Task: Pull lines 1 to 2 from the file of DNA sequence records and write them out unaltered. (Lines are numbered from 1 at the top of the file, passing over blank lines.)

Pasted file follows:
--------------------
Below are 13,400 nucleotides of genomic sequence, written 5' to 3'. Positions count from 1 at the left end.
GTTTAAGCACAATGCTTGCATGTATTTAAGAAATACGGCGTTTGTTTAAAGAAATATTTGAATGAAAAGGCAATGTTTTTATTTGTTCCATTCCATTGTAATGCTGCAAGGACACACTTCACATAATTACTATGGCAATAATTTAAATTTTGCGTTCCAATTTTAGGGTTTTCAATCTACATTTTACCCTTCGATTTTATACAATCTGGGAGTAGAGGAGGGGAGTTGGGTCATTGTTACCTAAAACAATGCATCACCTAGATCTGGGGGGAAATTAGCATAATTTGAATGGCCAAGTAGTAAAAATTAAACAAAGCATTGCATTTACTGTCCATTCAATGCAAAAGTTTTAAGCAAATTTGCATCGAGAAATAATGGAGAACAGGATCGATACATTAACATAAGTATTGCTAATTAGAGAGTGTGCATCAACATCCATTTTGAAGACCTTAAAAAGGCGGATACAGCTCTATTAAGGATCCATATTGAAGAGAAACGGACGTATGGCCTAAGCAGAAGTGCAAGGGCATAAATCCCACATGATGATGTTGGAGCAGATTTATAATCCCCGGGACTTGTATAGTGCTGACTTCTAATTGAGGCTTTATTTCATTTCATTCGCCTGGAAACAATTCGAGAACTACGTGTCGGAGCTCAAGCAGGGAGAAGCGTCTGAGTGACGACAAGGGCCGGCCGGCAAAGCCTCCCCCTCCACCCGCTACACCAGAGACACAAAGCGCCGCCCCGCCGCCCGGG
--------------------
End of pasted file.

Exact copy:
Below are 13,400 nucleotides of genomic sequence, written 5' to 3'. Positions count from 1 at the left end.
GTTTAAGCACAATGCTTGCATGTATTTAAGAAATACGGCGTTTGTTTAAAGAAATATTTGAATGAAAAGGCAATGTTTTTATTTGTTCCATTCCATTGTAATGCTGCAAGGACACACTTCACATAATTACTATGGCAATAATTTAAATTTTGCGTTCCAATTTTAGGGTTTTCAATCTACATTTTACCCTTCGATTTTATACAATCTGGGAGTAGAGGAGGGGAGTTGGGTCATTGTTACCTAAAACAATGCATCACCTAGATCTGGGGGGAAATTAGCATAATTTGAATGGCCAAGTAGTAAAAATTAAACAAAGCATTGCATTTACTGTCCATTCAATGCAAAAGTTTTAAGCAAATTTGCATCGAGAAATAATGGAGAACAGGATCGATACATTAACATAAGTATTGCTAATTAGAGAGTGTGCATCAACATCCATTTTGAAGACCTTAAAAAGGCGGATACAGCTCTATTAAGGATCCATATTGAAGAGAAACGGACGTATGGCCTAAGCAGAAGTGCAAGGGCATAAATCCCACATGATGATGTTGGAGCAGATTTATAATCCCCGGGACTTGTATAGTGCTGACTTCTAATTGAGGCTTTATTTCATTTCATTCGCCTGGAAACAATTCGAGAACTACGTGTCGGAGCTCAAGCAGGGAGAAGCGTCTGAGTGACGACAAGGGCCGGCCGGCAAAGCCTCCCCCTCCACCCGCTACACCAGAGACACAAAGCGCCGCCCCGCCGCCCGGG